Investing in the stock market is now more hit or miss than at almost any other point in history. While stocks have been climbing recently, the market is directly tied to most of what the Federal Reserve news says. Keeping an eye on the breaking news and updates that come from the Federal Reserve is crucial when deciding if you want to invest in the stock market or not.
From CNN Money:
“Stocks gained more than 1% last week and continue to march to record highs. Some key psychological levels are in sight. But will the market keep climbing? That may depend on more news from the Federal Reserve and how much consumers are spending.”
The Dow Jones Industrial Average is closing in on 16,000, while the S&P 500 is inching toward 1,800. The tech-heavy Nasdaq is nearing 4,000, a level not seen since September 2000, just months after the tech market collapsed.
Ongoing stimulus measures from the Federal Reserve have fueled the bull market for the past several years, and investors were encouraged last week by comments from Janet Yellen, President Obama's nominee to be the next Fed chair. Yellen, who may be confirmed by the Senate as soon as this week, told the Senate Banking Committee the Fed will continue to support the economic recovery.
So, will these ongoing stimulus programs keep the stock market in good shape? Will it keep regular people interested in investing in the market? What will happen if the Federal Reserve pulls some of these, if not all, or the stimulus programs because they think the economy is ready?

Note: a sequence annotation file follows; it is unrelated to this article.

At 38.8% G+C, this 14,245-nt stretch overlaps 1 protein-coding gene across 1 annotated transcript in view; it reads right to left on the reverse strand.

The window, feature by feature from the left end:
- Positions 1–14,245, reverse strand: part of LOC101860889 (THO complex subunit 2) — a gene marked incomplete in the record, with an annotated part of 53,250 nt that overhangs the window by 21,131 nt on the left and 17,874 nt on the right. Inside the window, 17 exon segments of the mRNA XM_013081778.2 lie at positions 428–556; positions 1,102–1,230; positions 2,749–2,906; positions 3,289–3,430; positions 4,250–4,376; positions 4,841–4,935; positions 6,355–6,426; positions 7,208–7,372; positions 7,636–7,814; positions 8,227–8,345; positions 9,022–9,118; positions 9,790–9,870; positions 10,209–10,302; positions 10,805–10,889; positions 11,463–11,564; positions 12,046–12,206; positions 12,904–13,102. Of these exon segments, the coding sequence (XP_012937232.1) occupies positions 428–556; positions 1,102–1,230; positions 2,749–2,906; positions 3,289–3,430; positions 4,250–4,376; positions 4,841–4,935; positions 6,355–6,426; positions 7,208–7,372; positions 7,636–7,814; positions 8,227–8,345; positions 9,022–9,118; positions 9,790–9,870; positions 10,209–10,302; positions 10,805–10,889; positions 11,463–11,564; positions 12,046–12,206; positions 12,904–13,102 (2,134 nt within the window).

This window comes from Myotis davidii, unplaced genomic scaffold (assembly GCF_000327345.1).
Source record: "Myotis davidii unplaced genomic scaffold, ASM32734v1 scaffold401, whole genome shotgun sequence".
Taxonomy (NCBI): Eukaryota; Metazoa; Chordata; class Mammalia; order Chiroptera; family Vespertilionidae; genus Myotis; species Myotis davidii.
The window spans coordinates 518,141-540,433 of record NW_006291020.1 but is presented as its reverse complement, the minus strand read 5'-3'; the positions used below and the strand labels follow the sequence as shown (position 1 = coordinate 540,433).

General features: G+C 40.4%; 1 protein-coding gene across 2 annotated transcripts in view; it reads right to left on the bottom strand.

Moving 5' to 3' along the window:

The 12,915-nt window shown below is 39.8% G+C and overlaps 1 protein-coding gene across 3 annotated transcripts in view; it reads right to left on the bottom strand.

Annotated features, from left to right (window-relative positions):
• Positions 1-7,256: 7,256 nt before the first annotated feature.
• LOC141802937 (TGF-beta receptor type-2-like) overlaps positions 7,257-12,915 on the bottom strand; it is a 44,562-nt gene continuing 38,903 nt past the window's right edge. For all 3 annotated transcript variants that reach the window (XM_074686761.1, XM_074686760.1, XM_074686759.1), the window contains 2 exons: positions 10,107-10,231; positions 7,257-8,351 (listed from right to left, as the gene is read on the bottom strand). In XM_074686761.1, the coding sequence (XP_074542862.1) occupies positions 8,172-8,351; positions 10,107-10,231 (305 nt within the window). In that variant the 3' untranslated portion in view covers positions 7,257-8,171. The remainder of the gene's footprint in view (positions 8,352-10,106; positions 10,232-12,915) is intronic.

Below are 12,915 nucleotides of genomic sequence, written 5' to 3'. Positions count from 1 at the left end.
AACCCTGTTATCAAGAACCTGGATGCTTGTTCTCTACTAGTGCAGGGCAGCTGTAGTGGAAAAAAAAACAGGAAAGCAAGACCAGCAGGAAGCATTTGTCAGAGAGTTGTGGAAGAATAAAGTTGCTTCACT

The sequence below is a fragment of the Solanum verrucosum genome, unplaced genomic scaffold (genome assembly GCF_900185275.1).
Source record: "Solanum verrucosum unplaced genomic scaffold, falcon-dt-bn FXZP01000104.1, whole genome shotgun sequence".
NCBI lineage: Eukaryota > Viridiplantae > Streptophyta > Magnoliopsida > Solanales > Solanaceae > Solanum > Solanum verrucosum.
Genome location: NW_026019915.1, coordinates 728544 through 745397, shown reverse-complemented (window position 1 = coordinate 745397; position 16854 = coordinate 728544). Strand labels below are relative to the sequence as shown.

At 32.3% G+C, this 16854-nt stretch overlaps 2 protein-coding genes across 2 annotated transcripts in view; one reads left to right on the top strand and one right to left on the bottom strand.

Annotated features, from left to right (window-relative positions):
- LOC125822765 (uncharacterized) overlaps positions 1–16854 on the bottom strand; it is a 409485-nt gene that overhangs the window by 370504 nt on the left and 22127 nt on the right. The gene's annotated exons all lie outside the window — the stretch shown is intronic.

These are all questions that most of us ponder, and rightfully so. Many of us were investing in the stock market before 2008, and more willing to take that leap of faith and try to get in on a good stock. Not so much now, as Americans are more timid to get their feet wet in the market for fear of losing too much money. This is directly connected to what happened in 2008.
So, should you continue to invest in the stock market? Well, that answer is tied up in several different answers, so what you do will be based on your situation as well as how you feel about the prospect of losing money. Either way, make sure you talk to a financial specialist about it.
Original Article Source: CNNmoney.com